Re: [OPE-L] Capital in General

From: Howard Engelskirchen (howarde@TWCNY.RR.COM)
Date: Mon Oct 10 2005 - 23:37:10 EDT

Michael, John, and others,

I don't think Michael L's challenge can be left aside as metaphor.  (I mean
if we're going after metaphors there are others that haunt our discussions
to be sure!)  Suppose we speak of depth.  Certainly we are familiar with
levels of organization in nature -- from subatomic particles to molecules to
cells to organisms to ecosystems -- and we don't explain the inheritance of
purple or white leaves by the inspection of features of the pea plant
accessible to the unaided eye.  There is a difference between depth and
surface and this has to do with essence, as Michael suggests, and levels of
organization.  Interest, etc., which appear in Book III all work at a much
richer level of determination than what was originally targeted (by
abstraction, as Michael suggests) by capital in general.  Perhaps there must
be a new theoretical framework, but as far as I can see dropping the term
'capital in general' ('general' after all easily generates misunderstandings
and precisely of the sort in fact that fail to distinguish between surface
and deep structure) does not change Marx's concept of the deep structure of


----- Original Message -----
From: "Michael Heinrich" <m.heinrich@PROKLA.DE>
Sent: Monday, October 10, 2005 8:37 PM
Subject: Re: [OPE-L] Capital in General

> Dear Michael, Jerry and others,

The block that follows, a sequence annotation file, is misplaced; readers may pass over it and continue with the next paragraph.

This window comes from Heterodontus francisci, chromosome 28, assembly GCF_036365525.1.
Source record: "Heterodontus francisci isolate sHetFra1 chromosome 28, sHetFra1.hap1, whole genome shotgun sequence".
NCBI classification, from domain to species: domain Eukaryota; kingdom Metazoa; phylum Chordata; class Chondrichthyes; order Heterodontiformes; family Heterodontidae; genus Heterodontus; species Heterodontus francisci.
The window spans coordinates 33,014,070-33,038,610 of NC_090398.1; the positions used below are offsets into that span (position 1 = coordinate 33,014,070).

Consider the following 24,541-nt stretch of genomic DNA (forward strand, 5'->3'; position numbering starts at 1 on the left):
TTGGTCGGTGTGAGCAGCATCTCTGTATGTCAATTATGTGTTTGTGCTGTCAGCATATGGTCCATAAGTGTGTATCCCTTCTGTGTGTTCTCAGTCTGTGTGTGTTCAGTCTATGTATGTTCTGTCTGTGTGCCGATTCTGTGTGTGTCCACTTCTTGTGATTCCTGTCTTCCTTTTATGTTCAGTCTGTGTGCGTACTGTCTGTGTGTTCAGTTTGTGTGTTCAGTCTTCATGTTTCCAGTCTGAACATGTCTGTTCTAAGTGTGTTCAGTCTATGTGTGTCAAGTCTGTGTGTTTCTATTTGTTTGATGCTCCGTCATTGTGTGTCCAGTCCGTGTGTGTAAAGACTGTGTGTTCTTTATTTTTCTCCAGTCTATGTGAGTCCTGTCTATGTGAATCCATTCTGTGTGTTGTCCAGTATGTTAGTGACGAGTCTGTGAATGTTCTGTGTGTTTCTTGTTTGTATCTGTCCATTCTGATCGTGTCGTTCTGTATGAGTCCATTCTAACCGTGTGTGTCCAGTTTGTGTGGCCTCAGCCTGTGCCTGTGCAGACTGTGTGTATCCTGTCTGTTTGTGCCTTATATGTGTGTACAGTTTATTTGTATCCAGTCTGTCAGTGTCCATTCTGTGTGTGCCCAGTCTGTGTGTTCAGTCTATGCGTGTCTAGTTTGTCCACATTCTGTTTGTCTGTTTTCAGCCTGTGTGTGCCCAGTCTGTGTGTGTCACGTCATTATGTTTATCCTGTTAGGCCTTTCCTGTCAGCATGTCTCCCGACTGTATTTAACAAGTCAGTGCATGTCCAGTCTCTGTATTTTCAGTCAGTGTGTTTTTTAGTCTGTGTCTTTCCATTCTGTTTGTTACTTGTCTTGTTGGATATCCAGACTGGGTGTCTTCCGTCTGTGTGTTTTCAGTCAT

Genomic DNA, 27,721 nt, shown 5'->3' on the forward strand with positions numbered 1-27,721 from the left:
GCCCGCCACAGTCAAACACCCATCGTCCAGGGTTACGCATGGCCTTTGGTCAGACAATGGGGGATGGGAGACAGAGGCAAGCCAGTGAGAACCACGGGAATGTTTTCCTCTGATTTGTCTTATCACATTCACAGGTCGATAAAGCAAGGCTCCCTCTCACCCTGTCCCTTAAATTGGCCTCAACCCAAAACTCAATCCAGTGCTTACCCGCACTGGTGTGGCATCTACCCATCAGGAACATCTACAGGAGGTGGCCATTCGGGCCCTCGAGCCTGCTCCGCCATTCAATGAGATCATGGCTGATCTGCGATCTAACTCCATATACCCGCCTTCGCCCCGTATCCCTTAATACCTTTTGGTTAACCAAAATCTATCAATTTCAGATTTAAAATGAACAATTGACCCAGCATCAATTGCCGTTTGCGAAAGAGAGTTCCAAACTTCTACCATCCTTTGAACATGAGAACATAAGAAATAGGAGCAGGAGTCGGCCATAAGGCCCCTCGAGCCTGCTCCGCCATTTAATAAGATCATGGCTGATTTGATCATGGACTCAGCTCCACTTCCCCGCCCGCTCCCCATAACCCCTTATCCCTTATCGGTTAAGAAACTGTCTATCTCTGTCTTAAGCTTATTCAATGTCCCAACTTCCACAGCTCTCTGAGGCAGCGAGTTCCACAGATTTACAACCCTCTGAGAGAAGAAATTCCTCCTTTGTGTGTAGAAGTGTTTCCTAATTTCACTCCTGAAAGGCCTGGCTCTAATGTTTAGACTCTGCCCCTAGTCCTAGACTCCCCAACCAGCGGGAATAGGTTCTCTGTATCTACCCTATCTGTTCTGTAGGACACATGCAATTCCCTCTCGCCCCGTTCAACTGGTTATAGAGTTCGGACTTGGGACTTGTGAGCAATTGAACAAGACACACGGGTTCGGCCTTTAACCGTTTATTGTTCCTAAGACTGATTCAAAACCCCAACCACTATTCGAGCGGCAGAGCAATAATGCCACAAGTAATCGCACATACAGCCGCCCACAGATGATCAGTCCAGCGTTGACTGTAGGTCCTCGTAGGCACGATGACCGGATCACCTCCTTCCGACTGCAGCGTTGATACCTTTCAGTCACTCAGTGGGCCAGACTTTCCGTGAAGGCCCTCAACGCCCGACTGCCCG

> before coming to your points, just one remark. If there is something
> like a "materialist reading" (but I am not sure if this is a useful
> notion), then I suppose the first step of it would be to recognize very
> precise what texts we have, which notions are used and which are not
> used. Therefore the first step in discussing "capital in general" should
> be just to recognize that this notion, which played during six years
> such an  important role in Marxian writings and was used so extensivly
> in manuscripts and letters, that this notion vanished completely after
> summer 1863.
> I think (without giving any interpretation) this is a puzzling fact and
> I am a little bit puzzled, that Michael and Jerry seem not very puzzled
> about this fact.
> But now to the arguments Michael and Jerry presented. Michael
> accentuated, that Marx also in "Capital" makes a difference between
> inner structure and surface. I fully agree that such differences is
> fundamental also in "Capital", but in the first instance inner structure
> and surface are metaphors and in a "materialist reading" we should not
> satisfied by repeting just these metaphors, we should ask to which
> categories hint these metaphors, which is the way these categories are
> connected etc.
> Jerry, in our mail you give a quotation, where Marx excludes competition
> without any restriction from presentation and in this you recognize an
> argument that the "general analysis of capital" is synonymous with
> "capital in general". But contrary to what Marx said in this quotation
> from ch. 14, he already dealt with competition in ch. 10. If Marx really
> claimed in ch. 14 to exclude any form of competition from the
> presentation in "Capital", then he had already hurted this claim.
> What Marx really excluded from his presentation (when we check the
> chapters)  was competition at the world market, and in the most cases he
> also accentuate this in his methodological remarks. And to answer your
> question Jerry, to this level of analysis Marx relies, when he used the